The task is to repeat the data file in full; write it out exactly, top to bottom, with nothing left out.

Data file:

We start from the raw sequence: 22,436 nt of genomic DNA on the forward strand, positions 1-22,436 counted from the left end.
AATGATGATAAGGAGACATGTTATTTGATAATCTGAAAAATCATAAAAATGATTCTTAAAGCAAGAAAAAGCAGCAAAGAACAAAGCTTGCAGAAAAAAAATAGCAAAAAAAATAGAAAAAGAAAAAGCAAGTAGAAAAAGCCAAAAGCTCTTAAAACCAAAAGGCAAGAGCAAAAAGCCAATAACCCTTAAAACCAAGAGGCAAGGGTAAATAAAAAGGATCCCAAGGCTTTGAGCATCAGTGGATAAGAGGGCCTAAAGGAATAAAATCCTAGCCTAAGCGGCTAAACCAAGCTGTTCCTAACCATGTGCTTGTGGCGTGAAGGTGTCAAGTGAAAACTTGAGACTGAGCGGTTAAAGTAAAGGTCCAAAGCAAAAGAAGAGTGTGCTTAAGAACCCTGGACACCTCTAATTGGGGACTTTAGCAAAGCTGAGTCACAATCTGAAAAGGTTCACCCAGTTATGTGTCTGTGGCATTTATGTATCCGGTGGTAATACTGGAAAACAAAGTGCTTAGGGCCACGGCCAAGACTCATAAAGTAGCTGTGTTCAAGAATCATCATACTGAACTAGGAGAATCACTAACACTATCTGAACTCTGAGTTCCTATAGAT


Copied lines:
We start from the raw sequence: 22,436 nt of genomic DNA on the forward strand, positions 1-22,436 counted from the left end.
AATGATGATAAGGAGACATGTTATTTGATAATCTGAAAAATCATAAAAATGATTCTTAAAGCAAGAAAAAGCAGCAAAGAACAAAGCTTGCAGAAAAAAAATAGCAAAAAAAATAGAAAAAGAAAAAGCAAGTAGAAAAAGCCAAAAGCTCTTAAAACCAAAAGGCAAGAGCAAAAAGCCAATAACCCTTAAAACCAAGAGGCAAGGGTAAATAAAAAGGATCCCAAGGCTTTGAGCATCAGTGGATAAGAGGGCCTAAAGGAATAAAATCCTAGCCTAAGCGGCTAAACCAAGCTGTTCCTAACCATGTGCTTGTGGCGTGAAGGTGTCAAGTGAAAACTTGAGACTGAGCGGTTAAAGTAAAGGTCCAAAGCAAAAGAAGAGTGTGCTTAAGAACCCTGGACACCTCTAATTGGGGACTTTAGCAAAGCTGAGTCACAATCTGAAAAGGTTCACCCAGTTATGTGTCTGTGGCATTTATGTATCCGGTGGTAATACTGGAAAACAAAGTGCTTAGGGCCACGGCCAAGACTCATAAAGTAGCTGTGTTCAAGAATCATCATACTGAACTAGGAGAATCACTAACACTATCTGAACTCTGAGTTCCTATAGAT